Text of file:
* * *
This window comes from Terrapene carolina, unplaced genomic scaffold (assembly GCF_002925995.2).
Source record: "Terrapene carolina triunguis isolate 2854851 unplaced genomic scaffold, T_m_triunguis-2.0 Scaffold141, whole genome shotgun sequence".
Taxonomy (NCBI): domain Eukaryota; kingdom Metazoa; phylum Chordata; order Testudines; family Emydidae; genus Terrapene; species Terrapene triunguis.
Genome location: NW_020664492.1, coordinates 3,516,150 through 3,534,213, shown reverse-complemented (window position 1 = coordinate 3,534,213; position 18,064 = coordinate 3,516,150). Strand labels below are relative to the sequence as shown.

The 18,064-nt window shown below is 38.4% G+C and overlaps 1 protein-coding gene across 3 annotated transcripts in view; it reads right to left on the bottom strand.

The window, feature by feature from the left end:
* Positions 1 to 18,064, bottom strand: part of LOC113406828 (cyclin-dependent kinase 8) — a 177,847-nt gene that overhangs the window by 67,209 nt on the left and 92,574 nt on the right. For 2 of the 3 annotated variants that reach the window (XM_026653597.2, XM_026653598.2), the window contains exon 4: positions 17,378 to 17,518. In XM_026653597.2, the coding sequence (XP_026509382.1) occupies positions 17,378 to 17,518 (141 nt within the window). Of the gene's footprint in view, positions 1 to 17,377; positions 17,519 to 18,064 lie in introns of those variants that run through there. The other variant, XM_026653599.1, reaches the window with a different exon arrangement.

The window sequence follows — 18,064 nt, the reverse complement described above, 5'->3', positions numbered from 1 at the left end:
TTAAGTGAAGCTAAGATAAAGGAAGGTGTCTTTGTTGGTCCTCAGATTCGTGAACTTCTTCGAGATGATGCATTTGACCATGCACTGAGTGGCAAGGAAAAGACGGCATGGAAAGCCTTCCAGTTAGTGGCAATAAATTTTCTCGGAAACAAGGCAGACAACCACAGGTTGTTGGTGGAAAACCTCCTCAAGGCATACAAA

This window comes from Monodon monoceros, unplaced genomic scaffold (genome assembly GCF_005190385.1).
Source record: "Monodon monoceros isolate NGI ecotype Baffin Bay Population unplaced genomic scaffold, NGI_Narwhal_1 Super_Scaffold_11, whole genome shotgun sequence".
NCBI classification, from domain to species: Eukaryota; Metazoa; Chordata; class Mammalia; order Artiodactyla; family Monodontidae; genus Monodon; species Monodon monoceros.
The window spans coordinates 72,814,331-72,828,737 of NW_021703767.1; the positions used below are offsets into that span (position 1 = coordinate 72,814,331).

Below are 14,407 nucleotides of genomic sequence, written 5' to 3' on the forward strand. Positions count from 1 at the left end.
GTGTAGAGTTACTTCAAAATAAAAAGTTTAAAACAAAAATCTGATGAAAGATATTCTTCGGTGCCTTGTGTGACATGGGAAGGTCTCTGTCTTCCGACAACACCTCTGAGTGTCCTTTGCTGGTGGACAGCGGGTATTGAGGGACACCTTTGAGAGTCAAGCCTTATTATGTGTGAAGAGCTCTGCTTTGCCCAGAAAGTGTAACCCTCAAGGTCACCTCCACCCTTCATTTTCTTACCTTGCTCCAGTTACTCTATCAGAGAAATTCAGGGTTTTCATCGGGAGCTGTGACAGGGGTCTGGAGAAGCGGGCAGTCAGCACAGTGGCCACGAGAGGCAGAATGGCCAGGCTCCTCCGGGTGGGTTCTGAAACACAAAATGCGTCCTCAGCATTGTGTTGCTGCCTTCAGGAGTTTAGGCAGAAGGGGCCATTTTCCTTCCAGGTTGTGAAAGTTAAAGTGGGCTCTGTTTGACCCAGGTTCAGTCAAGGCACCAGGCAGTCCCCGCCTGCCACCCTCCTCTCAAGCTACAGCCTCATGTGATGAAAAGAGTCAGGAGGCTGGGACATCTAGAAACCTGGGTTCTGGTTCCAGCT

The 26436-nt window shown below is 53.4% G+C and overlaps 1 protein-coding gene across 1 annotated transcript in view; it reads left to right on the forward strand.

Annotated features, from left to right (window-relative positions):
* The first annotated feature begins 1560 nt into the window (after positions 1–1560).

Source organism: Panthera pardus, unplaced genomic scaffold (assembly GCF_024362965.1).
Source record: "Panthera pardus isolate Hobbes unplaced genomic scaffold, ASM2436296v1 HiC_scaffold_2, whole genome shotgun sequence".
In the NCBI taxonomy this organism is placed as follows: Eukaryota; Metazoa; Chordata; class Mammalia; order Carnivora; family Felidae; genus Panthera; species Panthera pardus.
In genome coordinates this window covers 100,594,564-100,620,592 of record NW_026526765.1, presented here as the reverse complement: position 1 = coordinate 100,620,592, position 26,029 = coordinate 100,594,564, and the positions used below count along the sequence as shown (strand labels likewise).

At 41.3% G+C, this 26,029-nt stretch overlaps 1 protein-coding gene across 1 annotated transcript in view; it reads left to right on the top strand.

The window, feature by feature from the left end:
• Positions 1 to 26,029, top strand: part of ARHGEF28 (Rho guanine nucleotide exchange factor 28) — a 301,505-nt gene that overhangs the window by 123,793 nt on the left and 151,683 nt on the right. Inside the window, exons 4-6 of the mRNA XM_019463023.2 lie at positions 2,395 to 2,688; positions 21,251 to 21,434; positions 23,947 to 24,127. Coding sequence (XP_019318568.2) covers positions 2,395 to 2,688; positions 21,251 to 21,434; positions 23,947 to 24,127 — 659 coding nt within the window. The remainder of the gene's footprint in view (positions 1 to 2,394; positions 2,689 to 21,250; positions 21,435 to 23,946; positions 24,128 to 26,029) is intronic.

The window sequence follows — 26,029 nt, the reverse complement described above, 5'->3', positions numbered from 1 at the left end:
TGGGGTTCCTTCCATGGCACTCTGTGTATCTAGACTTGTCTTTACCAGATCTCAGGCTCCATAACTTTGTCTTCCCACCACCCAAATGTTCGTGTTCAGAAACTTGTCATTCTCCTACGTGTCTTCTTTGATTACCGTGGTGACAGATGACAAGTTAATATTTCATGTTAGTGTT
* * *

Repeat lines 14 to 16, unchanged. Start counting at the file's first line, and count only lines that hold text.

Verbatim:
Below are 14,407 nucleotides of genomic sequence, written 5' to 3' on the forward strand. Positions count from 1 at the left end.
GTGTAGAGTTACTTCAAAATAAAAAGTTTAAAACAAAAATCTGATGAAAGATATTCTTCGGTGCCTTGTGTGACATGGGAAGGTCTCTGTCTTCCGACAACACCTCTGAGTGTCCTTTGCTGGTGGACAGCGGGTATTGAGGGACACCTTTGAGAGTCAAGCCTTATTATGTGTGAAGAGCTCTGCTTTGCCCAGAAAGTGTAACCCTCAAGGTCACCTCCACCCTTCATTTTCTTACCTTGCTCCAGTTACTCTATCAGAGAAATTCAGGGTTTTCATCGGGAGCTGTGACAGGGGTCTGGAGAAGCGGGCAGTCAGCACAGTGGCCACGAGAGGCAGAATGGCCAGGCTCCTCCGGGTGGGTTCTGAAACACAAAATGCGTCCTCAGCATTGTGTTGCTGCCTTCAGGAGTTTAGGCAGAAGGGGCCATTTTCCTTCCAGGTTGTGAAAGTTAAAGTGGGCTCTGTTTGACCCAGGTTCAGTCAAGGCACCAGGCAGTCCCCGCCTGCCACCCTCCTCTCAAGCTACAGCCTCATGTGATGAAAAGAGTCAGGAGGCTGGGACATCTAGAAACCTGGGTTCTGGTTCCAGCT

The 26436-nt window shown below is 53.4% G+C and overlaps 1 protein-coding gene across 1 annotated transcript in view; it reads left to right on the forward strand.